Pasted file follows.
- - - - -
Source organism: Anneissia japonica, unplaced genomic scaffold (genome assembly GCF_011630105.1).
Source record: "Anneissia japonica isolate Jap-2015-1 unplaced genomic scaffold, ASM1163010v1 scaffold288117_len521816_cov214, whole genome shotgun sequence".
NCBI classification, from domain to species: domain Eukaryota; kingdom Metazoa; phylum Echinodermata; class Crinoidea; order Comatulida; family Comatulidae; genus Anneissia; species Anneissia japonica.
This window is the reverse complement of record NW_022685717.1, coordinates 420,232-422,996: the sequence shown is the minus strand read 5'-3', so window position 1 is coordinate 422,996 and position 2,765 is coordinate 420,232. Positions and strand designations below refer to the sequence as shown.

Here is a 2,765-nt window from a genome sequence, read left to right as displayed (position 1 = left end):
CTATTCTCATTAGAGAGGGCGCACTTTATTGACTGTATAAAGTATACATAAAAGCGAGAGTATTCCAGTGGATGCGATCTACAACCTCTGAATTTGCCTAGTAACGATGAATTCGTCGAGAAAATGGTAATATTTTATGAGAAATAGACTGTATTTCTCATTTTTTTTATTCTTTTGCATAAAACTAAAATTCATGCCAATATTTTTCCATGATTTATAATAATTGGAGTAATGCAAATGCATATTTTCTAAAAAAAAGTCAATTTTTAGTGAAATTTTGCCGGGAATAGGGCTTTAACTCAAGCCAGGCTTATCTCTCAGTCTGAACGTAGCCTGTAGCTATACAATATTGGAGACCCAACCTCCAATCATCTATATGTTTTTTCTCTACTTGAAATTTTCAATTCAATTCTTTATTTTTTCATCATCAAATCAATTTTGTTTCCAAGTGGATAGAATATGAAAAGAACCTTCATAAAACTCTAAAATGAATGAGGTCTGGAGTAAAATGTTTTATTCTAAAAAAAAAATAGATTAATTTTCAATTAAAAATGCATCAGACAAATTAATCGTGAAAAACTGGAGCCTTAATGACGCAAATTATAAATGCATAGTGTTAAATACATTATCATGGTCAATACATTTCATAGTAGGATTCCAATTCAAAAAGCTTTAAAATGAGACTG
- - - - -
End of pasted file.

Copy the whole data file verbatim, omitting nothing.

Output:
Source organism: Anneissia japonica, unplaced genomic scaffold (genome assembly GCF_011630105.1).
Source record: "Anneissia japonica isolate Jap-2015-1 unplaced genomic scaffold, ASM1163010v1 scaffold288117_len521816_cov214, whole genome shotgun sequence".
NCBI classification, from domain to species: domain Eukaryota; kingdom Metazoa; phylum Echinodermata; class Crinoidea; order Comatulida; family Comatulidae; genus Anneissia; species Anneissia japonica.
This window is the reverse complement of record NW_022685717.1, coordinates 420,232-422,996: the sequence shown is the minus strand read 5'-3', so window position 1 is coordinate 422,996 and position 2,765 is coordinate 420,232. Positions and strand designations below refer to the sequence as shown.

Here is a 2,765-nt window from a genome sequence, read left to right as displayed (position 1 = left end):
CTATTCTCATTAGAGAGGGCGCACTTTATTGACTGTATAAAGTATACATAAAAGCGAGAGTATTCCAGTGGATGCGATCTACAACCTCTGAATTTGCCTAGTAACGATGAATTCGTCGAGAAAATGGTAATATTTTATGAGAAATAGACTGTATTTCTCATTTTTTTTATTCTTTTGCATAAAACTAAAATTCATGCCAATATTTTTCCATGATTTATAATAATTGGAGTAATGCAAATGCATATTTTCTAAAAAAAAGTCAATTTTTAGTGAAATTTTGCCGGGAATAGGGCTTTAACTCAAGCCAGGCTTATCTCTCAGTCTGAACGTAGCCTGTAGCTATACAATATTGGAGACCCAACCTCCAATCATCTATATGTTTTTTCTCTACTTGAAATTTTCAATTCAATTCTTTATTTTTTCATCATCAAATCAATTTTGTTTCCAAGTGGATAGAATATGAAAAGAACCTTCATAAAACTCTAAAATGAATGAGGTCTGGAGTAAAATGTTTTATTCTAAAAAAAAAATAGATTAATTTTCAATTAAAAATGCATCAGACAAATTAATCGTGAAAAACTGGAGCCTTAATGACGCAAATTATAAATGCATAGTGTTAAATACATTATCATGGTCAATACATTTCATAGTAGGATTCCAATTCAAAAAGCTTTAAAATGAGACTG